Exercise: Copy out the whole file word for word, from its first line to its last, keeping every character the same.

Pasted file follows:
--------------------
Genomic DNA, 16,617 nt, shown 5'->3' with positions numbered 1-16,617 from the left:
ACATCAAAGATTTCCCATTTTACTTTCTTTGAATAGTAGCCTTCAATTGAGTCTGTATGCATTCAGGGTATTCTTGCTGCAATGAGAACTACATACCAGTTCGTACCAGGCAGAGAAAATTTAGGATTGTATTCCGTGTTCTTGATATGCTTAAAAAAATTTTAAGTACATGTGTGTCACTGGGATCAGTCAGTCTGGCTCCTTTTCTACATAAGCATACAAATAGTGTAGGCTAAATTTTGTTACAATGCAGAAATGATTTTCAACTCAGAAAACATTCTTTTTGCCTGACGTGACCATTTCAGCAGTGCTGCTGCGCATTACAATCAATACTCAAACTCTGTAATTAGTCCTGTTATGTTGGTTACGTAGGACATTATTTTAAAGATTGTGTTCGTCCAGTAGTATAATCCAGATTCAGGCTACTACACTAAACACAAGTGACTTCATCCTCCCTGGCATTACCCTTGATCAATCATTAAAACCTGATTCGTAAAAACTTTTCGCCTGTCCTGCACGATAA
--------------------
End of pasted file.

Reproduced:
Genomic DNA, 16,617 nt, shown 5'->3' with positions numbered 1-16,617 from the left:
ACATCAAAGATTTCCCATTTTACTTTCTTTGAATAGTAGCCTTCAATTGAGTCTGTATGCATTCAGGGTATTCTTGCTGCAATGAGAACTACATACCAGTTCGTACCAGGCAGAGAAAATTTAGGATTGTATTCCGTGTTCTTGATATGCTTAAAAAAATTTTAAGTACATGTGTGTCACTGGGATCAGTCAGTCTGGCTCCTTTTCTACATAAGCATACAAATAGTGTAGGCTAAATTTTGTTACAATGCAGAAATGATTTTCAACTCAGAAAACATTCTTTTTGCCTGACGTGACCATTTCAGCAGTGCTGCTGCGCATTACAATCAATACTCAAACTCTGTAATTAGTCCTGTTATGTTGGTTACGTAGGACATTATTTTAAAGATTGTGTTCGTCCAGTAGTATAATCCAGATTCAGGCTACTACACTAAACACAAGTGACTTCATCCTCCCTGGCATTACCCTTGATCAATCATTAAAACCTGATTCGTAAAAACTTTTCGCCTGTCCTGCACGATAA